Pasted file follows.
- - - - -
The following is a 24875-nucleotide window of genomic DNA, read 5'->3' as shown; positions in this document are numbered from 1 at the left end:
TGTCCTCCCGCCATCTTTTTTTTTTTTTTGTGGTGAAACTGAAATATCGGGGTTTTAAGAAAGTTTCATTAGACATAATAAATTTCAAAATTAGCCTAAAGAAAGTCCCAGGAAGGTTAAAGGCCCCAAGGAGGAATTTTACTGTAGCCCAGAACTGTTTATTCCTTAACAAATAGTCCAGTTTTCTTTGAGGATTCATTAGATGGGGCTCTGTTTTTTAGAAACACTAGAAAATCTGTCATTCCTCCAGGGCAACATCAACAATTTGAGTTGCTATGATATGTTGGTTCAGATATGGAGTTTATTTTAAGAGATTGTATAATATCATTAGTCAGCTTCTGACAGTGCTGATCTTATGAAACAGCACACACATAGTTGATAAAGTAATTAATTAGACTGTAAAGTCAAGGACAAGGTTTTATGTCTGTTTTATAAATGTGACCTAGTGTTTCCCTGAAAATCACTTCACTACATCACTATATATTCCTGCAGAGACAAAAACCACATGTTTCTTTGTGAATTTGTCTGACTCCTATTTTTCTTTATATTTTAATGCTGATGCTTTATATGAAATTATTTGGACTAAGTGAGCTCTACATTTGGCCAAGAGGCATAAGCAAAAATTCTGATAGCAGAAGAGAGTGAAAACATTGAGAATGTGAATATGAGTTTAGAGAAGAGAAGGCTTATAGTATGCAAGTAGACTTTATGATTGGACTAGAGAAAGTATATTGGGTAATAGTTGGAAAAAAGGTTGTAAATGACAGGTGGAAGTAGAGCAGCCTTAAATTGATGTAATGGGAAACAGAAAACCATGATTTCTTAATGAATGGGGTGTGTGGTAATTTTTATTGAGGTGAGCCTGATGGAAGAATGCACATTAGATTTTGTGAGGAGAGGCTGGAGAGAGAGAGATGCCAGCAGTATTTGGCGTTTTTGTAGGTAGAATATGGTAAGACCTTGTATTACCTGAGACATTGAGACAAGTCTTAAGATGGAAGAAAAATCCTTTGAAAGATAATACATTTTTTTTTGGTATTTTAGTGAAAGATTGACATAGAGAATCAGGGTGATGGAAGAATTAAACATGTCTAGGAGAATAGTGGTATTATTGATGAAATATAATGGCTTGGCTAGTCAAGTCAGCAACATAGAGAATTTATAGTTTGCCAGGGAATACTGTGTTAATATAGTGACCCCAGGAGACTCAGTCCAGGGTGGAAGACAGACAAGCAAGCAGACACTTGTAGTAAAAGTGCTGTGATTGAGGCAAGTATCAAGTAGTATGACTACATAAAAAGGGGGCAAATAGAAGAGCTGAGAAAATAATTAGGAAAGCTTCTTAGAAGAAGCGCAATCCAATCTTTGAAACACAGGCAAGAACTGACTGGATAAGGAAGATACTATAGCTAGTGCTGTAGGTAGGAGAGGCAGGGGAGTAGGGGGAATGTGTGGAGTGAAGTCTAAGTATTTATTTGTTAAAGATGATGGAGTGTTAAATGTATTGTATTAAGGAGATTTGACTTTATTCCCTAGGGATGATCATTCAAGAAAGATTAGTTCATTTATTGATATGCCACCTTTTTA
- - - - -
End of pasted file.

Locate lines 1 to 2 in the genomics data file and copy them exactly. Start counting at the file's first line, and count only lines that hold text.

The following is a 24875-nucleotide window of genomic DNA, read 5'->3' as shown; positions in this document are numbered from 1 at the left end:
TGTCCTCCCGCCATCTTTTTTTTTTTTTTGTGGTGAAACTGAAATATCGGGGTTTTAAGAAAGTTTCATTAGACATAATAAATTTCAAAATTAGCCTAAAGAAAGTCCCAGGAAGGTTAAAGGCCCCAAGGAGGAATTTTACTGTAGCCCAGAACTGTTTATTCCTTAACAAATAGTCCAGTTTTCTTTGAGGATTCATTAGATGGGGCTCTGTTTTTTAGAAACACTAGAAAATCTGTCATTCCTCCAGGGCAACATCAACAATTTGAGTTGCTATGATATGTTGGTTCAGATATGGAGTTTATTTTAAGAGATTGTATAATATCATTAGTCAGCTTCTGACAGTGCTGATCTTATGAAACAGCACACACATAGTTGATAAAGTAATTAATTAGACTGTAAAGTCAAGGACAAGGTTTTATGTCTGTTTTATAAATGTGACCTAGTGTTTCCCTGAAAATCACTTCACTACATCACTATATATTCCTGCAGAGACAAAAACCACATGTTTCTTTGTGAATTTGTCTGACTCCTATTTTTCTTTATATTTTAATGCTGATGCTTTATATGAAATTATTTGGACTAAGTGAGCTCTACATTTGGCCAAGAGGCATAAGCAAAAATTCTGATAGCAGAAGAGAGTGAAAACATTGAGAATGTGAATATGAGTTTAGAGAAGAGAAGGCTTATAGTATGCAAGTAGACTTTATGATTGGACTAGAGAAAGTATATTGGGTAATAGTTGGAAAAAAGGTTGTAAATGACAGGTGGAAGTAGAGCAGCCTTAAATTGATGTAATGGGAAACAGAAAACCATGATTTCTTAATGAATGGGGTGTGTGGTAATTTTTATTGAGGTGAGCCTGATGGAAGAATGCACATTAGATTTTGTGAGGAGAGGCTGGAGAGAGAGAGATGCCAGCAGTATTTGGCGTTTTTGTAGGTAGAATATGGTAAGACCTTGTATTACCTGAGACATTGAGACAAGTCTTAAGATGGAAGAAAAATCCTTTGAAAGATAATACATTTTTTTTTGGTATTTTAGTGAAAGATTGACATAGAGAATCAGGGTGATGGAAGAATTAAACATGTCTAGGAGAATAGTGGTATTATTGATGAAATATAATGGCTTGGCTAGTCAAGTCAGCAACATAGAGAATTTATAGTTTGCCAGGGAATACTGTGTTAATATAGTGACCCCAGGAGACTCAGTCCAGGGTGGAAGACAGACAAGCAAGCAGACACTTGTAGTAAAAGTGCTGTGATTGAGGCAAGTATCAAGTAGTATGACTACATAAAAAGGGGGCAAATAGAAGAGCTGAGAAAATAATTAGGAAAGCTTCTTAGAAGAAGCGCAATCCAATCTTTGAAACACAGGCAAGAACTGACTGGATAAGGAAGATACTATAGCTAGTGCTGTAGGTAGGAGAGGCAGGGGAGTAGGGGGAATGTGTGGAGTGAAGTCTAAGTATTTATTTGTTAAAGATGATGGAGTGTTAAATGTATTGTATTAAGGAGATTTGACTTTATTCCCTAGGGATGATCATTCAAGAAAGATTAGTTCATTTATTGATATGCCACCTTTTTA